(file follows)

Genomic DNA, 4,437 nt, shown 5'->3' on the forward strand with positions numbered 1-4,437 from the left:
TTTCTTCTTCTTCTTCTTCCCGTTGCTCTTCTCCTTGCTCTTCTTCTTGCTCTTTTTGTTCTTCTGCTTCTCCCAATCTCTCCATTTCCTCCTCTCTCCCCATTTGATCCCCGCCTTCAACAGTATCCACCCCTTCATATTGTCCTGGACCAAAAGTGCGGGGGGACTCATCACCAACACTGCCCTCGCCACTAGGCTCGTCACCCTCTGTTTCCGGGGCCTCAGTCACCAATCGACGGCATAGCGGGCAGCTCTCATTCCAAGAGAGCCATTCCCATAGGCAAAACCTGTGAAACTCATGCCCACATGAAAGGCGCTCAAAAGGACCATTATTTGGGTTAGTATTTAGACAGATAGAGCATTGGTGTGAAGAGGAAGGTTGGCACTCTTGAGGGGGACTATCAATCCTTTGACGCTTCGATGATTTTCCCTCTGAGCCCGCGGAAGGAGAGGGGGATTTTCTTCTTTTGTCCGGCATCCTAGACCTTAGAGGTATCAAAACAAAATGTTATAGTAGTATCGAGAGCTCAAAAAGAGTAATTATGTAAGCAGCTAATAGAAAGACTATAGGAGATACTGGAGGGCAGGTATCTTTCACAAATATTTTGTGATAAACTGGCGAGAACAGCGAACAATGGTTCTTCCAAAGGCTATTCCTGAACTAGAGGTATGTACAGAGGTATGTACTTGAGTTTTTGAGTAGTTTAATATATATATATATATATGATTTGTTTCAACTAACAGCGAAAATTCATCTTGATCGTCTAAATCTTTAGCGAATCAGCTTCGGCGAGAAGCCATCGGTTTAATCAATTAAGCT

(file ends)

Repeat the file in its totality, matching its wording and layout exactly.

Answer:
Genomic DNA, 4,437 nt, shown 5'->3' on the forward strand with positions numbered 1-4,437 from the left:
TTTCTTCTTCTTCTTCTTCCCGTTGCTCTTCTCCTTGCTCTTCTTCTTGCTCTTTTTGTTCTTCTGCTTCTCCCAATCTCTCCATTTCCTCCTCTCTCCCCATTTGATCCCCGCCTTCAACAGTATCCACCCCTTCATATTGTCCTGGACCAAAAGTGCGGGGGGACTCATCACCAACACTGCCCTCGCCACTAGGCTCGTCACCCTCTGTTTCCGGGGCCTCAGTCACCAATCGACGGCATAGCGGGCAGCTCTCATTCCAAGAGAGCCATTCCCATAGGCAAAACCTGTGAAACTCATGCCCACATGAAAGGCGCTCAAAAGGACCATTATTTGGGTTAGTATTTAGACAGATAGAGCATTGGTGTGAAGAGGAAGGTTGGCACTCTTGAGGGGGACTATCAATCCTTTGACGCTTCGATGATTTTCCCTCTGAGCCCGCGGAAGGAGAGGGGGATTTTCTTCTTTTGTCCGGCATCCTAGACCTTAGAGGTATCAAAACAAAATGTTATAGTAGTATCGAGAGCTCAAAAAGAGTAATTATGTAAGCAGCTAATAGAAAGACTATAGGAGATACTGGAGGGCAGGTATCTTTCACAAATATTTTGTGATAAACTGGCGAGAACAGCGAACAATGGTTCTTCCAAAGGCTATTCCTGAACTAGAGGTATGTACAGAGGTATGTACTTGAGTTTTTGAGTAGTTTAATATATATATATATATATGATTTGTTTCAACTAACAGCGAAAATTCATCTTGATCGTCTAAATCTTTAGCGAATCAGCTTCGGCGAGAAGCCATCGGTTTAATCAATTAAGCT